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Melanie O. v. Berryhill

United States District Court, N.D. Texas, Dallas Division

May 20, 2019

MELANIE O., Plaintiff,
v.
NANCY A. BERRYHILL, Acting Commissioner of Social Security, Defendant.

          FINDINGS, CONCLUSIONS, AND RECOMMENDATION OF THE UNITED STATES MAGISTRATE JUDGE

          DAVID L. HORAN UNITED STATES MAGISTRATE JUDGE.

         Plaintiff Melanie O.'s counsel Daniel Skaar has filed a Motion for Award of Attorney Fees Under the Social Security Act. See Dkt. No. 34. United States District Judge Jane J. Boyle has referred this matter to the undersigned United States magistrate judge for recommendation.

         For the reasons explained below, the Court should grant the motion.

         Background

         On January 8, 2016, Plaintiff filed a complaint challenging the Commissioner of Social Security's decision denying her claim for benefits under the Social Security Act. See Dkt. No. 1. By an order and judgment entered on May 26, 2017 [Dkt. Nos. 27 & 28], the Court reversed and remanded this case for further administrative proceedings. Plaintiff then moved for, and was awarded, attorneys' fees under the Equal Access to Justice Act (“EAJA”) in the amount of $12, 056.00. See Dkt. Nos. 34 & 35.

         In his Motion for Award of Attorney Fees Under the Social Security Act, Mr. Skaar explains that “[t]he Commissioner subsequently issued a partially favorable decision awarding benefits to Plaintiff on November 21, 2018”; that he “has received notice from the Social Security Administration certifying that the past due benefits awarded in this case were $105, 112.67 for the Plaintiff and her family”; that he “is precluded from seeking, and the court may not approve, more than $26, 278.17 under 42 U.S.C. § 406(b)(1) for legal services performed on Plaintiff's behalf at the federal court level”; and that he “is requesting for a fee of $26, 278.17 for federal court services.” Dkt. No. 34 at 2.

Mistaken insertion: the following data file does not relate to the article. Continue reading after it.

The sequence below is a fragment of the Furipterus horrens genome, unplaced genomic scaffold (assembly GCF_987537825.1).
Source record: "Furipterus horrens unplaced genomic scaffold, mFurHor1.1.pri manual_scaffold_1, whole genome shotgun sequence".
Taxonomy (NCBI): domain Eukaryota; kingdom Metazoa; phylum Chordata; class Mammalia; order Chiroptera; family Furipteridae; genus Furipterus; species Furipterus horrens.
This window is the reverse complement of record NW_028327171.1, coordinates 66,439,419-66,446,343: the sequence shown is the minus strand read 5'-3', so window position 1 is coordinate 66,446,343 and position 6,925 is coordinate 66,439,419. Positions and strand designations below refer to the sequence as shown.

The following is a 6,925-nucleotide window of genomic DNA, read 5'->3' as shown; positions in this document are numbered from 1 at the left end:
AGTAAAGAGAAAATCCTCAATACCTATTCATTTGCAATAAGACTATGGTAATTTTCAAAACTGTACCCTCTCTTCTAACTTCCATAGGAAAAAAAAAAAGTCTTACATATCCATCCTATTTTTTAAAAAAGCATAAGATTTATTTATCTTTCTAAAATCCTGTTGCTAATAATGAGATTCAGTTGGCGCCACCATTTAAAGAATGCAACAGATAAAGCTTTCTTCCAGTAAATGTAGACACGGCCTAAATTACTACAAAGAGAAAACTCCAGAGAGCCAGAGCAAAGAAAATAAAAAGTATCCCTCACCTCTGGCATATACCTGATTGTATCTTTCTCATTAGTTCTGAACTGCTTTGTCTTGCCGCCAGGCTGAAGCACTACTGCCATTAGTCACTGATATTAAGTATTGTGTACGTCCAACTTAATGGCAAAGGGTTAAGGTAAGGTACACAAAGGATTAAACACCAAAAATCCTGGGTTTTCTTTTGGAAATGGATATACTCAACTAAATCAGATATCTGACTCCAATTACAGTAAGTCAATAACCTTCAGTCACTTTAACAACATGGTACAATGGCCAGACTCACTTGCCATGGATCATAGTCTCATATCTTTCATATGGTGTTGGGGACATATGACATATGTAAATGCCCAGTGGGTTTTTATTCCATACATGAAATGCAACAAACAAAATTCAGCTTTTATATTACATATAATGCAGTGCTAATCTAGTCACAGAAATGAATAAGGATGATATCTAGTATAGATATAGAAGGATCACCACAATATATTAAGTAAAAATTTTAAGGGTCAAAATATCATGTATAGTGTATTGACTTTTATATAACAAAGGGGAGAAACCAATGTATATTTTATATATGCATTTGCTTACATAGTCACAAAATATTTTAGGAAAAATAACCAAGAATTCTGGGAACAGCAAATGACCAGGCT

As provided by a contingency fee agreement, Mr. Skaar now seeks approval under Section 406(b) of the Social Security Act to pay him attorneys' fees in the amount of $26, 718.17, which represents 25% of the past-due benefits awarded to Plaintiff. See Id. at 7.

         The Commissioner timely filed a response, see Dkt. No. 35, and the motion is now ripe for decision.

         Legal Standards and Analysis

         “Sections 406(a) and 406(b) of the Social Security Act provide for the discretionary award of attorney's fees out of the past-due benefits recovered by a successful claimant in a Social Security action.” Murkeldove v. Astrue, 635 F.3d 784, 787 (5th Cir. 2011). While Section 406(a) governs the award of attorneys' fees for representing a claimant in administrative proceedings, Section 406(b) governs the award of attorneys' fees for representing a claimant in court. See Gisbrecht v. Barnhart, 535 U.S. 789, 794 (2002). Section 406(b) provides:

Whenever a court renders a judgment favorable to a claimant under this subchapter who was represented before the court by an attorney, the court may determine and allow as part of its judgment a reasonable fee for such representation, not in excess of 25 percent of the total of the past-due benefits to which the claimant is entitled by reason of such judgment....

42 U.S.C. § 406(b)(1)(A); see also Murkeldove, 635 F.3d at 788 (citing Gisbrecht, 535 U.S. at 800); accord Jackson v. Astrue, 705 F.3d 527, 531 (5th Cir. 2013) (holding that “§ 406(b) fees are authorized in cases where an attorney obtains a favorable decision on remand”).

         Contingency fee agreements in Social Security cases are unenforceable to the extent that they provide for fees exceeding 25% of past-due benefits. See Gisbrecht, 535 U.S. at 807. Even when contingency fee agreements are within the statutory ceiling, Section “406(b) calls for court review of such arrangements as an independent check, to assure that they yield reasonable results in particular cases.” Id.

         The Commissioner has declined to assert a position on the reasonableness of Plaintiff's fee request on the ground that she is not the true party in interest but notes that “[c]ontrolling authority directs the Court to resolve the question of whether Mr. Skaar's requested fee is reasonable.” Dkt. No. 35 at 1, 2. As the United States Court of Appeals for the Fifth Circuit has noted, the Commissioner has no direct financial stake in the fee determination; rather, her role resembles that of a “trustee” for the claimant. See Jeter v. Astrue, 622 F.3d 371, 374 ...


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